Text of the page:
Two years. Has it only been two years? It seems like life was entirely different in that season. Giles still worked at the doctor’s office and I don’t know if she knew yet that graduate school was going to happen. She had pushed to adopt but I wasn’t sure, mostly on account of she never having had a dog in the house.
My emotional distress over animals is well-documented. As a child I had nightmares after a visit to the humane society because I knew many of those animals would not be placed and would be killed. I purposely avoid visiting animal shelters and rescues for the simple reason that I will be traumatized with the thought that any of those animals will not be adopted into forever homes.
That is one of the most beautiful things about the shelter in Hillsdale. They will keep the animals forever if they have to because they are committed to a no-kill ethic. They are also a small operation in rural Michigan with a very limited budget and a cast of awesome volunteers.
Two years ago as we drove down there, Giles said we were just going to meet him and see how it would go. We knew he was about 3 or 4 years old and that he had been mistreated before he got to the shelter. It took several adults an hour or two to brush the matts out of his fluffy coat, and then he had spent a good six months at the shelter before the day we visited. He was loved and cared for there, but it was not a forever home.
In my heart, I always know that I don’t “visit” a dog who needs to be adopted (why? see above). They are coming home with me unless there is some glaring reason why it won’t work out. I’m emotionally shaky when it comes to dogs and rejecting one who deserves to be loved is just not going to happen.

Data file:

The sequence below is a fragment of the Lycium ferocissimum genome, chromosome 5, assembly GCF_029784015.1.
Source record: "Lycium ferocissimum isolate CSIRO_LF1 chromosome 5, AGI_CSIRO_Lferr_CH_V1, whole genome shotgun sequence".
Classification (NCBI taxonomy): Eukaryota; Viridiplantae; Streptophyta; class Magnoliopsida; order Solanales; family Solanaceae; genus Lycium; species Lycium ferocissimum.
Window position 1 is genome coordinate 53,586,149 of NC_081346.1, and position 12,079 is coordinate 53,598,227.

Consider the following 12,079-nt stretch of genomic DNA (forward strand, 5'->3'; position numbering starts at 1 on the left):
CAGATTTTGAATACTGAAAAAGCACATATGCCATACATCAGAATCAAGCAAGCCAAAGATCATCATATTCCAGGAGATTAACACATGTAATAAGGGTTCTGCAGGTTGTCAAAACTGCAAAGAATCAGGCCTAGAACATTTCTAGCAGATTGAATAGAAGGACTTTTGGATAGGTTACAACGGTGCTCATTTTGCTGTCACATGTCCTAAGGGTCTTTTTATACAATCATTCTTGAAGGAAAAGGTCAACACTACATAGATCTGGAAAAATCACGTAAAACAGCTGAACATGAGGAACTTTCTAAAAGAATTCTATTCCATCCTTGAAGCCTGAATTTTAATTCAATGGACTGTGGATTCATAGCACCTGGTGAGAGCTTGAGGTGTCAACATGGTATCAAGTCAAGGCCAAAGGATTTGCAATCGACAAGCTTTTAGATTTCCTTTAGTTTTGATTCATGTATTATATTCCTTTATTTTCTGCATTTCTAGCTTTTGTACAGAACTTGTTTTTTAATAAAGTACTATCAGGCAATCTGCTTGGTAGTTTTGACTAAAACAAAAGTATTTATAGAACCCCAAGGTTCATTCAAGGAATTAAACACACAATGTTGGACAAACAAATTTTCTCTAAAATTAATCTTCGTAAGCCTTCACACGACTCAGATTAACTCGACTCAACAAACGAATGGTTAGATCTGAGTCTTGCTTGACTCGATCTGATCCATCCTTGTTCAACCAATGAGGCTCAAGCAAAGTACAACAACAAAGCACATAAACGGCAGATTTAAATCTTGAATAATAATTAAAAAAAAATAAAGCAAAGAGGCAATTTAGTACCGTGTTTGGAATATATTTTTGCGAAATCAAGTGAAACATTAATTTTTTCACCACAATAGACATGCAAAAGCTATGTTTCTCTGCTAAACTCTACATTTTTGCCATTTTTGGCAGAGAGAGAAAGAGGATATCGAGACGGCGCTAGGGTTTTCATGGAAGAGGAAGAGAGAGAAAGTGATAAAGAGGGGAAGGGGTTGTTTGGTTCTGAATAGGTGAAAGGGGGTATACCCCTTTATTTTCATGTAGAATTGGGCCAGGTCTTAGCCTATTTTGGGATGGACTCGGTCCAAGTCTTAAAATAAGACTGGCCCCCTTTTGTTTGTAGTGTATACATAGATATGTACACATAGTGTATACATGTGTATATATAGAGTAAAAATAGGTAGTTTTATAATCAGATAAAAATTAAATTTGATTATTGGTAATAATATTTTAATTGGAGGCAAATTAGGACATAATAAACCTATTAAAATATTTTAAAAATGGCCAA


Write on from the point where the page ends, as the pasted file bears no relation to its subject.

When we arrived at the shelter we found out that a volunteer had taken him for a walk. So we waited. And waited. They offered to bring us back to see other dogs while we waited but we declined. Probably my heart was yelling “DEAR GOD NO I CAN’T DON’T DO THIS TO ME” but I think I managed to stay composed and smile politely.
Waiting was awful. But then they came through the front door and then. You know how you just know? He smiled. He gave kisses. We both melted. It was a perfect moment. Nicholas Sparks could not write a more loving moment (also, somebody would probably die shortly after, it is a Nicholas Sparks story).
My favorite part was how conflicted the shelter staff and volunteers were to see him go. The college volunteer said he was her favorite dog there, and the staff said he was one of the best behaved dogs they had in a long time. He loved everyone, including the other dogs and cats. “How could you not fall in love with him?” one of them said as we were leaving.
I know not everyone feels a deep love for dogs and some for good reasons. Some people train dogs to be mean and nasty and a few of my friends have been on the wrong end of that. It sucks.
But we’re on the other end of that spectrum. Bear is part of our family and he brings a ton of joy into our lives. One of our housemates (is that the word? Lives in the same house but a different flat? Help?) said:
“I never have really liked dogs all that much. But Bear is just so happy! He goes out of his way to see me and love me. I can’t resist.”
Two years ago, joy and love came into our home in a new, fluffy way. Hopefully you can make room for joy in your homes too. Just ask Giles, it’s worth it.
Consider donating to the Greater Hillsdale Humane Society today, or any day, in honor of Bear and all of the dogs and cats like him who need care until they find their forever homes.